“my flesh is real food and my blood is real drink” (John 6:55)
Jesus’ discourse in John 6 about eating his flesh and drinking his blood is surely one of the strangest of his sayings. The content was so offensive to some that they turned away from him, never to return (John 6:66). All these years later we can probably appreciate Jesus’ metaphor better than the original hearers did.
Of course, the meaning of the saying is important: “unless you eat the flesh of the Son of Man and drink his blood, you have no life in you” (John 6:53). It is indeed a metaphor and it involves something like, “Take me for what/who I am.” It is also parallel to statements like, “Take my yoke upon you and learn from me” (Mt. 11:29). Continue reading “Eat his flesh and drink his blood”
“Keep watching and praying that you may not enter into temptation; the spirit is willing, but the flesh is weak.” (Mark 14:38, NASB) Jesus’ ordeal on the cross was not only extremely painful, it was humiliating. It was not only … Continue reading Why Peter failed, and Jesus didn’t
“For everyone who exalts himself will be humbled, and he who humbles himself will be exalted” (Luke 14:11).
If there is one thing American society needs in particular, it is humility. (A warning: this is not only a post about the words of Christ, it is also thick with sports talk – at least, the first part).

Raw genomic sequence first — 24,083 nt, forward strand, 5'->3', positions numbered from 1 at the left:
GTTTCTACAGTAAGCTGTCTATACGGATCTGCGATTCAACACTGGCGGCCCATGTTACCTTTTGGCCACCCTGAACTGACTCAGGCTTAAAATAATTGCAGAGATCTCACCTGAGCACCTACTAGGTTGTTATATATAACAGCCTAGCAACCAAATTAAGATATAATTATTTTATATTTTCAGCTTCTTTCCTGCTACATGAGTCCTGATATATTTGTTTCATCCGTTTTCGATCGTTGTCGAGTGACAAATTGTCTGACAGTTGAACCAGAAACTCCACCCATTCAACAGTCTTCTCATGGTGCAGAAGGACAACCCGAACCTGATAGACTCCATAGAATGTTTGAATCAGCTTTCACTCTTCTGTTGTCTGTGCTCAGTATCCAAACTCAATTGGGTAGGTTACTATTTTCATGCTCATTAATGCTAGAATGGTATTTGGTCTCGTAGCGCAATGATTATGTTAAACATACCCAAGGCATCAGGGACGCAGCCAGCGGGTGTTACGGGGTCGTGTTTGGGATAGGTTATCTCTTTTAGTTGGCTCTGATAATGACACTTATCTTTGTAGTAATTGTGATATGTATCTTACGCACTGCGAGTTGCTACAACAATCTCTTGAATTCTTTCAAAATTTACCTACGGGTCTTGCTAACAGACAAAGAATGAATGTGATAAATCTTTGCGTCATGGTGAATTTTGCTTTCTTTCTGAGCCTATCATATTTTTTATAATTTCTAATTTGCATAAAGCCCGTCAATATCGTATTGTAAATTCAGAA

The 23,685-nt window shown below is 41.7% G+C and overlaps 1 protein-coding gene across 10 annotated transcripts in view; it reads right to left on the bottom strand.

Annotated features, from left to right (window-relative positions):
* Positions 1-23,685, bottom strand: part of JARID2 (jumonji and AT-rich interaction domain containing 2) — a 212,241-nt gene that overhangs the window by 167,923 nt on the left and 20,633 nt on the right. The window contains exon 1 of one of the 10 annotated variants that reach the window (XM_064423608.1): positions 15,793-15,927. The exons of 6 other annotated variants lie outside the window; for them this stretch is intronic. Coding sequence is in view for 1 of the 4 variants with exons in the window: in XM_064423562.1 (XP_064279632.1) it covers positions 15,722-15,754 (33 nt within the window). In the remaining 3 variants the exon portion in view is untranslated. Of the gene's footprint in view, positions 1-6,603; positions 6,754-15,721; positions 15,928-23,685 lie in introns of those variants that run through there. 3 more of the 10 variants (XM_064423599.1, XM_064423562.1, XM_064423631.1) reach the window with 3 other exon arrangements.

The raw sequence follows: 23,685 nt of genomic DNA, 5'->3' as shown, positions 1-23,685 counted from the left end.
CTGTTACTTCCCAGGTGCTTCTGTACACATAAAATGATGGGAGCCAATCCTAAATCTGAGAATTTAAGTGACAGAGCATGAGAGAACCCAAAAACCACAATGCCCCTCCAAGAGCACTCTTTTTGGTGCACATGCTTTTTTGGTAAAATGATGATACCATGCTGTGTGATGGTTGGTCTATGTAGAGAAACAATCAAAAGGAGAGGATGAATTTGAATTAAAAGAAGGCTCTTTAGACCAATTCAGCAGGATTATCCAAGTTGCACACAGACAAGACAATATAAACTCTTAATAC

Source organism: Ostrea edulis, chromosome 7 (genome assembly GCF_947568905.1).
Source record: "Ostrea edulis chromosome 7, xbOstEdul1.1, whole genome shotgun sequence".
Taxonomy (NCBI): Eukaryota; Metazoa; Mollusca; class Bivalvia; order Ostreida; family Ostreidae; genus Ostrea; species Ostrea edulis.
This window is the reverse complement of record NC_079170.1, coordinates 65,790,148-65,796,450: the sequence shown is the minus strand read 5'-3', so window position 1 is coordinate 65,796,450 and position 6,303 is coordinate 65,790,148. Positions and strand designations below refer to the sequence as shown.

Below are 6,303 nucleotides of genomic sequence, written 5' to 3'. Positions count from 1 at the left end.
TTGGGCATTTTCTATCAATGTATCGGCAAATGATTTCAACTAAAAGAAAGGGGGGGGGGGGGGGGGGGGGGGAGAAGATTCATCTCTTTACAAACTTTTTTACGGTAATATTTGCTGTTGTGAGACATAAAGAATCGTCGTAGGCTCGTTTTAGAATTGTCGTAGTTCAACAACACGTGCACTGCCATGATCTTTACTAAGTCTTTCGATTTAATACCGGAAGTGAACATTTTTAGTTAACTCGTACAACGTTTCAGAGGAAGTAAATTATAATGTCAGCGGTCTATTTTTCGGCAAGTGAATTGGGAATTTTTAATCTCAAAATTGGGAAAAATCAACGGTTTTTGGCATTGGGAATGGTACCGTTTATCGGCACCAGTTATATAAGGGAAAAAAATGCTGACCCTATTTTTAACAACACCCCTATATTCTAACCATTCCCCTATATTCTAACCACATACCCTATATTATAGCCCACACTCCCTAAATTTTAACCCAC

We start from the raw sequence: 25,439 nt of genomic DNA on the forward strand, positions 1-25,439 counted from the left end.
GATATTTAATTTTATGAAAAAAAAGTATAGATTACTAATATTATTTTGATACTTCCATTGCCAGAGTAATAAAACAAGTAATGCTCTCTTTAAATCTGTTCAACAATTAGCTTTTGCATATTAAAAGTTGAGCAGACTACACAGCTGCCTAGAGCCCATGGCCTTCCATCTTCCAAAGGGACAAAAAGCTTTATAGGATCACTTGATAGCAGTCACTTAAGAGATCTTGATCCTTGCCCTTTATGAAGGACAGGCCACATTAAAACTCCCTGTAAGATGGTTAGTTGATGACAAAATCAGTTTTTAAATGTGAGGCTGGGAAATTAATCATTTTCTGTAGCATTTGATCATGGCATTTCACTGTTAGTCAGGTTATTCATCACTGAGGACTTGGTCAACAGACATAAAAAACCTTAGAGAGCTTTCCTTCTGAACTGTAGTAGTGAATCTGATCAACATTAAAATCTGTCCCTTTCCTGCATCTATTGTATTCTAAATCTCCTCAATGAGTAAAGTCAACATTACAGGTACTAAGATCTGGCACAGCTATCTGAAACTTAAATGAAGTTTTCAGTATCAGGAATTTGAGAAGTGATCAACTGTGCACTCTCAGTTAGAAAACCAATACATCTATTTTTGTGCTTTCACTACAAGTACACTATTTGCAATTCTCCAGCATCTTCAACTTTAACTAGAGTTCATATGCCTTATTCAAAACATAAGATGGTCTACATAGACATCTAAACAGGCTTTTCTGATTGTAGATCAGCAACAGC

For Christmas this year, my wife got me a framed picture of one of my childhood heroes: Walter Payton.
Not everything about Payton’s life was admirable, but certainly as a football player, there was none like him. And one thing that I personally appreciated was that he didn’t showboat on the field. Continue reading “The flavor of crow”
“Two men went up into the Temple to pray” (Luke 18:10).
There are so many layers to Jesus’ teachings; it makes the study of his word, and all of Scripture, a profound experience.
Take, for example, the passage above. Jesus taught a parable concerning self-righteousness. Two men, a Pharisee (who considered himself righteous) and a tax-collector (who considered himself a sinner), went to the Temple in Jerusalem, which was tantamount to approaching God himself.
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